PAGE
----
After all this time complaining that the buying and selling of virtual goods in Massive Multi-player Online games was illegal, immoral and destructive for gameplay, Sony Online Entertainment has announced that it is launching "Station Exchange," an auction site that allows players to spend real world money on game world items and characters. Initially, the service will be restricted to the Everquest II game, with Sony promising separate servers for those that wish to play in a game without pre-bought characters.
Players are often cheated by shady traders who don't deliver as promised or who rescind payment after getting an item. As a result, SOE claims its customer service staff is constantly bogged down with angry players who have been defrauded.
"Sony has finally dropped the other shoe," said Dan Hunter, a professor at the Wharton School of Business and an expert in virtual economies. "Finally, we understand what their reluctance (has been). It's not that the gameplay has been affected by (virtual goods trafficking), but rather, their objection has been that they can't monetize it."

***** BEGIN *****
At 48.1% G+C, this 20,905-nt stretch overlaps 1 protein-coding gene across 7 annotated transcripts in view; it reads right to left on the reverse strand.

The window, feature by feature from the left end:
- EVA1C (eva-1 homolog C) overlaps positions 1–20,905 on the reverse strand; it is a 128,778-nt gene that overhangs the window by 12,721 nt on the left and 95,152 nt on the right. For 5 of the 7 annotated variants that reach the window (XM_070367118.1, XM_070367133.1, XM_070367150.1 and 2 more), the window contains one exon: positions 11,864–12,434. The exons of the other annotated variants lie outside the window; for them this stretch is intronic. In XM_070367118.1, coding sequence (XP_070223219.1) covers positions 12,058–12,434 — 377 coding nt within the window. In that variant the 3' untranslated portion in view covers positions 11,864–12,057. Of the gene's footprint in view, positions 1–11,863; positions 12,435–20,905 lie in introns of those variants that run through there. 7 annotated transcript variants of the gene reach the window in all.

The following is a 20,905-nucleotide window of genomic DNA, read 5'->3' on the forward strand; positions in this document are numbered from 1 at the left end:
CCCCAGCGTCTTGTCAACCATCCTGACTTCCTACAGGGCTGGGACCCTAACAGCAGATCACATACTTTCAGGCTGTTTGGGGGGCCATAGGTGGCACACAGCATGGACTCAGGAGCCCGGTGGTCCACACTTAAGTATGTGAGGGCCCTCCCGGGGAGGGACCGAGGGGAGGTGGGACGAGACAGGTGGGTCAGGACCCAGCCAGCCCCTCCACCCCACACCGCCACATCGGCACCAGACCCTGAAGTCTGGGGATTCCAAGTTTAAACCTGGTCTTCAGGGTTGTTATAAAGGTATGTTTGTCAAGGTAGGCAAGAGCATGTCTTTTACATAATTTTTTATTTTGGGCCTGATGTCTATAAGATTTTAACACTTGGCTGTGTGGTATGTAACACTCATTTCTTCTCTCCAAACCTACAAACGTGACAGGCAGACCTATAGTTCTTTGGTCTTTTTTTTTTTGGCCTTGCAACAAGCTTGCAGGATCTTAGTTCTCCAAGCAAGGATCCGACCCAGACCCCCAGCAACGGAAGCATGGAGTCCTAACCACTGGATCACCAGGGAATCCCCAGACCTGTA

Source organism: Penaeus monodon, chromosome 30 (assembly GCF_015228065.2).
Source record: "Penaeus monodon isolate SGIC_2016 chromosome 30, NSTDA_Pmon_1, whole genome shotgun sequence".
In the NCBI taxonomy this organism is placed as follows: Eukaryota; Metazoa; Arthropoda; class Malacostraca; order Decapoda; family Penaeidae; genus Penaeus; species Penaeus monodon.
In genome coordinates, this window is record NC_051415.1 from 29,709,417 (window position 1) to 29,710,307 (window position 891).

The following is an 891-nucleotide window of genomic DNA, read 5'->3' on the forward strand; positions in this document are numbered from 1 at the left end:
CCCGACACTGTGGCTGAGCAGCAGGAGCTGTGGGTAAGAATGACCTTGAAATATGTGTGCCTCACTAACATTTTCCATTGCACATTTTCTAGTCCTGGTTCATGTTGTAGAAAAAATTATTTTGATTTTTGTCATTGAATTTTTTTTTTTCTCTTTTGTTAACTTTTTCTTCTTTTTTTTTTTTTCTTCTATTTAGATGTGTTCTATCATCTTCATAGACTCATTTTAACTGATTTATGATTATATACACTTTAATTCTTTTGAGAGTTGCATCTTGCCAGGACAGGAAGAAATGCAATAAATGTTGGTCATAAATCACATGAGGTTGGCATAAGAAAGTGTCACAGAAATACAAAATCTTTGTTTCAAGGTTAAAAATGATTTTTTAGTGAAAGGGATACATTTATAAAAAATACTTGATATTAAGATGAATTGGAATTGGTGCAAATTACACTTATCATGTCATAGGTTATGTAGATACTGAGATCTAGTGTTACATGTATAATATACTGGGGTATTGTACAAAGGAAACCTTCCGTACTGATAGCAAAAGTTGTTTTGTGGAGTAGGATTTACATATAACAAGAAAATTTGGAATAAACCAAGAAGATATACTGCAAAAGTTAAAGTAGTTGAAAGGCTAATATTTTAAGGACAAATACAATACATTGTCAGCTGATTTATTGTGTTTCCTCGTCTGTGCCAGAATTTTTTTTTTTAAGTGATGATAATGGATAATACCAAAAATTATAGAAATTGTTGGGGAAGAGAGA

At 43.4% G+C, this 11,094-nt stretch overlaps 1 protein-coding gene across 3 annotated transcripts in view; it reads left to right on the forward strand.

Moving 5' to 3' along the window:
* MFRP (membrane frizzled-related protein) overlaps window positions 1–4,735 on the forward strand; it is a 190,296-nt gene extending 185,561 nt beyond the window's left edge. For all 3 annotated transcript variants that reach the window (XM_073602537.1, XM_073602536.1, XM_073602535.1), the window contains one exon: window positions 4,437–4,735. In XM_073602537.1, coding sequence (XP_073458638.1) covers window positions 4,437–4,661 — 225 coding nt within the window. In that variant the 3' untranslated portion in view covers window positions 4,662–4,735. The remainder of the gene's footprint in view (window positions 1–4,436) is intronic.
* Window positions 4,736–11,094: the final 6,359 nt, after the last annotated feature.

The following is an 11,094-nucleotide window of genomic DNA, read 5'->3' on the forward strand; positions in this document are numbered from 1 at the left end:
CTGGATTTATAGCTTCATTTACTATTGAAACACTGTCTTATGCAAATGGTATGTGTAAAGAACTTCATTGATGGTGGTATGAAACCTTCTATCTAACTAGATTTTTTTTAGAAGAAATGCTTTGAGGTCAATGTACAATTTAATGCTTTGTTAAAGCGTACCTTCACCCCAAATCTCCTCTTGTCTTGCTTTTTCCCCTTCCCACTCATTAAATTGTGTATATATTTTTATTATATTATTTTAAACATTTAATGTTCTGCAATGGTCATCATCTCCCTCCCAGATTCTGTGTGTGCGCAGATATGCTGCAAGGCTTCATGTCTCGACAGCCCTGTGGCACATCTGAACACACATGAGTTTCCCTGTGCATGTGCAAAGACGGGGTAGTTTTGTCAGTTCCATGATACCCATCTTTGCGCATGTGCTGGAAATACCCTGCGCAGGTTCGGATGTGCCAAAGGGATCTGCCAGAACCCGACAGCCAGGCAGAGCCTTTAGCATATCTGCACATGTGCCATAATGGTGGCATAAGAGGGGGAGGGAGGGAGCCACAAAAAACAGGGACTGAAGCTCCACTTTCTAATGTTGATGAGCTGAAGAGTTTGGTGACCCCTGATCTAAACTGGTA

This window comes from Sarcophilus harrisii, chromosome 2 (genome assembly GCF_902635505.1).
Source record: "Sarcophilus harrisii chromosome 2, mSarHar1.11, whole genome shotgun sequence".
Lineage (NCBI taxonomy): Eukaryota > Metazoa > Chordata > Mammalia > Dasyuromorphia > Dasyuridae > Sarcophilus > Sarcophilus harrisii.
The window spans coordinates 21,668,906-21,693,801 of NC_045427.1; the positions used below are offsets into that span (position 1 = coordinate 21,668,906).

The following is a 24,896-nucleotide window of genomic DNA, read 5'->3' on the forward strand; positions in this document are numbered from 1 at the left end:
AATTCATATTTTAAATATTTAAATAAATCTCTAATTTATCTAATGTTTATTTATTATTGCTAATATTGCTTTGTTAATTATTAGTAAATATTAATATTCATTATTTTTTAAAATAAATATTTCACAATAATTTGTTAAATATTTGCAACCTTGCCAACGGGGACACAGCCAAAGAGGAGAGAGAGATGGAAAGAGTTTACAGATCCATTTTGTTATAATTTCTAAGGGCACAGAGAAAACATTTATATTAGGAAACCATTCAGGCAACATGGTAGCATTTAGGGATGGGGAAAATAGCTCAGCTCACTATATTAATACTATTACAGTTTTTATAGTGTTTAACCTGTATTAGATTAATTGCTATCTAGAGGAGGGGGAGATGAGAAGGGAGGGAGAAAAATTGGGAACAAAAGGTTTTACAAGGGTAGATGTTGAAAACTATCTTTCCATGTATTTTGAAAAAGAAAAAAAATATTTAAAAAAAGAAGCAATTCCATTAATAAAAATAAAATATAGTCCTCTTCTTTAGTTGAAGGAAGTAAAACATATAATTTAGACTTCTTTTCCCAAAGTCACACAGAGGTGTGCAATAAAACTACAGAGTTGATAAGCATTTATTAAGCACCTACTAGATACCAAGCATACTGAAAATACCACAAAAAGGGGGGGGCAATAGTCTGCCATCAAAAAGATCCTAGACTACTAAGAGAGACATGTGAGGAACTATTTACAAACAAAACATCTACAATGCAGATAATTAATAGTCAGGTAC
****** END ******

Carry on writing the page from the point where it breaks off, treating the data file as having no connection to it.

One company that SOE's move may not be good for is IGE, the world's-largest seller of MMO virtual goods. That's because IGE -- which sells items bought both from players looking for a little cash for their extra weapons as well as from "farmers," hourly employees whose sole job is to earn weapons, currency and other items in MMOs like EverQuest II -- is likely to see SOE undercut its business.
But IGE founder Brock Pierce said he welcomed the advent of Station Exchange.
"I'm pleased to hear of SOE's announcement," Pierce said. It "provides further validation of the secondary market for MMO virtual assets."
The whole "Money for Nothing" thing is nothing new. It's just new that a company has actually taken this approach. Not surprising, given the possibilities for big bucks to be made brokering auctions for Flaming Swords, but definitely new.
John Tynes: Grand Theft Influence - One player's experience at the whole buying stuff in a game thing.
Many Hands Project: Money For Nothin' - Some good links to articles on the subject.
Wired News: Sony Gets Real on Virtual Goods